The most effective pain scoring scale for the practice should be selected based on the team’s specific needs. Regardless of the scale implemented, the importance of assessing spontaneous (ie, unprovoked) and evoked pain cannot be overemphasized.
Successful implementation in the practice requires training all individuals involved in pain assessment (ie, veterinarians, veterinary nurses, veterinary assistants) and consistency in application. AAHA recommends that pain be assessed on all patient visits, including outpatients.8 Pain should be assessed in every patient after temperature, pulse, and respiration. Postoperative patients should be evaluated for pain hourly for the first 4 to 6 hours after surgery, considering mentation and anesthetics, then every 4 to 6 hours until discharge.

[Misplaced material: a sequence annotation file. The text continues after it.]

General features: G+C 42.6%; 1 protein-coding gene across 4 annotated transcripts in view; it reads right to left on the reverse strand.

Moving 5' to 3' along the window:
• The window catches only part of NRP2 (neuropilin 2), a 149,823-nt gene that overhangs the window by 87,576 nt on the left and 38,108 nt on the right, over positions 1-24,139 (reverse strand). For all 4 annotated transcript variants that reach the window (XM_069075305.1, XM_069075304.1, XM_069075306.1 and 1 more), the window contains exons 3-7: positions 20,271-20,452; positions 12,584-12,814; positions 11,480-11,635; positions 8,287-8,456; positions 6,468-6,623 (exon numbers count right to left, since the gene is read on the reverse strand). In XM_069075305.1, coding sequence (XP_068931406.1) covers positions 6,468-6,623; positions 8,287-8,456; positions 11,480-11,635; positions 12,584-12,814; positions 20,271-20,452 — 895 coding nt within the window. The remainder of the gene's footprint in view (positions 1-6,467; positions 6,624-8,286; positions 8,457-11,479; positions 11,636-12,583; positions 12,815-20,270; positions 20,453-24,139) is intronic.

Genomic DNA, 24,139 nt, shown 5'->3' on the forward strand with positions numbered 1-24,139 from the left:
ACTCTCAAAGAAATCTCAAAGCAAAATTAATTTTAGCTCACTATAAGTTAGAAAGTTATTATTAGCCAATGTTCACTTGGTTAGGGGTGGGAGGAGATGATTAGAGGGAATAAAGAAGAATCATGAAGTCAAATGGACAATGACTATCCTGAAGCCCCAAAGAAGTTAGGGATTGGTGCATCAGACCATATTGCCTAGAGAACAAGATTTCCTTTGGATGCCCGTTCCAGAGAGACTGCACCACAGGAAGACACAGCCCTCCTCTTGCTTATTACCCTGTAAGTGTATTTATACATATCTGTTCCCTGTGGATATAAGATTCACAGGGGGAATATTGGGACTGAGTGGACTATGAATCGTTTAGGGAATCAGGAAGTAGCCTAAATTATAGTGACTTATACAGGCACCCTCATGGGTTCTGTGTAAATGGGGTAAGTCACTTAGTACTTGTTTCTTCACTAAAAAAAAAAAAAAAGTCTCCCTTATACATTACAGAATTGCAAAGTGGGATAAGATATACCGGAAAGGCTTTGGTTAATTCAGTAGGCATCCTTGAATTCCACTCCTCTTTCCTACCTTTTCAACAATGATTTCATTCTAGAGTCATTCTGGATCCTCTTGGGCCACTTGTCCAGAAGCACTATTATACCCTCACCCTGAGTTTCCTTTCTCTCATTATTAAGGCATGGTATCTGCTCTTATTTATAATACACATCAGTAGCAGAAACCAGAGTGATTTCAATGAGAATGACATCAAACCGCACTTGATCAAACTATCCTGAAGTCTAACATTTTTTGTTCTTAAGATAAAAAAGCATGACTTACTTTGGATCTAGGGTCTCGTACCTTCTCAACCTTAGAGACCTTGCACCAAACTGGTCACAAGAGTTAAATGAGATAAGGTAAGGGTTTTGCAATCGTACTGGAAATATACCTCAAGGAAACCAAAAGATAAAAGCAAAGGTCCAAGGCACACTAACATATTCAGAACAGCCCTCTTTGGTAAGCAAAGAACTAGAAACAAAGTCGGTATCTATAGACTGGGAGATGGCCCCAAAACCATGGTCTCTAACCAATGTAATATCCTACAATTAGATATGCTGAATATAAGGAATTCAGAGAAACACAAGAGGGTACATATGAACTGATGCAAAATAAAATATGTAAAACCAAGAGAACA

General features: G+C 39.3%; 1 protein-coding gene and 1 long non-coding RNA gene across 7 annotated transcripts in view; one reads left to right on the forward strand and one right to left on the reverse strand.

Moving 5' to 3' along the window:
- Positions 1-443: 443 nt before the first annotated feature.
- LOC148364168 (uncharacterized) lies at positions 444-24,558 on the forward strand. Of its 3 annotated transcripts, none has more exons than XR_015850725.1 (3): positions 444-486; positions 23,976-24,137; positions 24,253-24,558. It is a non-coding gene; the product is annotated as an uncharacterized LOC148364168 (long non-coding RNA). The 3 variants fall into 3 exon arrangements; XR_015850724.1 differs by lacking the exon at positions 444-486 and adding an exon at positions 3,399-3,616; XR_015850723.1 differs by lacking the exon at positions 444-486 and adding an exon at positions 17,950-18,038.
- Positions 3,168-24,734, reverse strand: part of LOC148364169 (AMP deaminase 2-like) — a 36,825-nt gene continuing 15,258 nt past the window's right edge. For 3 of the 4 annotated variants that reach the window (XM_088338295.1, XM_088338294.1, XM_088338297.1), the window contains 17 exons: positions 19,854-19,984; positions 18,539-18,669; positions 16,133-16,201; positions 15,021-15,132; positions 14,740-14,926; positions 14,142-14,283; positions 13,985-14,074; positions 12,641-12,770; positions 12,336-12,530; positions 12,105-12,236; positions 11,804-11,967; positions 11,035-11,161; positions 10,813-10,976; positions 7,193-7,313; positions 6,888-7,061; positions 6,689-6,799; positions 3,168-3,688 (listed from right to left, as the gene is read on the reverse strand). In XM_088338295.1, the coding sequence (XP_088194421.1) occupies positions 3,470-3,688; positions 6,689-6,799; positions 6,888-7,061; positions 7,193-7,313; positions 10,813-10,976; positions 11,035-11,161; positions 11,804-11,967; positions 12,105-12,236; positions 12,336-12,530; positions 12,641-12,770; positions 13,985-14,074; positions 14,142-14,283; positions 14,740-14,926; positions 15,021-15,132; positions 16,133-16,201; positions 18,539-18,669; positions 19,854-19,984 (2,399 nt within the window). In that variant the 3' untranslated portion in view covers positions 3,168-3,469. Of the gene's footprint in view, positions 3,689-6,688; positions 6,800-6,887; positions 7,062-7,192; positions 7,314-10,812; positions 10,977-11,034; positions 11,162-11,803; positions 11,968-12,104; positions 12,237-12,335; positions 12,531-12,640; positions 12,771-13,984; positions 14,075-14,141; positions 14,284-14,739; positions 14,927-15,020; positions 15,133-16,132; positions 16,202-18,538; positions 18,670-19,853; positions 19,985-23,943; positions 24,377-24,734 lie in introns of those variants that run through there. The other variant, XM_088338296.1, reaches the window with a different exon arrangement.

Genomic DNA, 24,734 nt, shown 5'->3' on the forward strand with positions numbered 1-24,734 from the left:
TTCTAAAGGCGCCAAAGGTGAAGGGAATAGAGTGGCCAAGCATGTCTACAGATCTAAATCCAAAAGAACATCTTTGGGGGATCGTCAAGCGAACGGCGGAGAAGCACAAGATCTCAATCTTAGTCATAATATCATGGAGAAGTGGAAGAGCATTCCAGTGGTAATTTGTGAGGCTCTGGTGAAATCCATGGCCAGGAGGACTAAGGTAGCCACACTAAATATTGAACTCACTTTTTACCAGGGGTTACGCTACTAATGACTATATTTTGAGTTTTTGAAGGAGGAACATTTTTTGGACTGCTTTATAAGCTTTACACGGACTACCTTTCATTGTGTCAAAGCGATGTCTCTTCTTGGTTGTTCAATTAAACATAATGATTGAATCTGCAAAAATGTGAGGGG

Trigger points for therapeutic interventions should be determined for the pain scale that is implemented. For example, a score >6 on the GCMPS or a moderate or higher score on an SDS should trigger an intervention. Therapeutic interventions may be pharmacologic (eg, opioid, nonsteroidal anti-inflammatory) or nonpharmacologic (eg, positioning/padding adjustment, walk to allow urination or defecation, ice or heat pack, integrative therapy).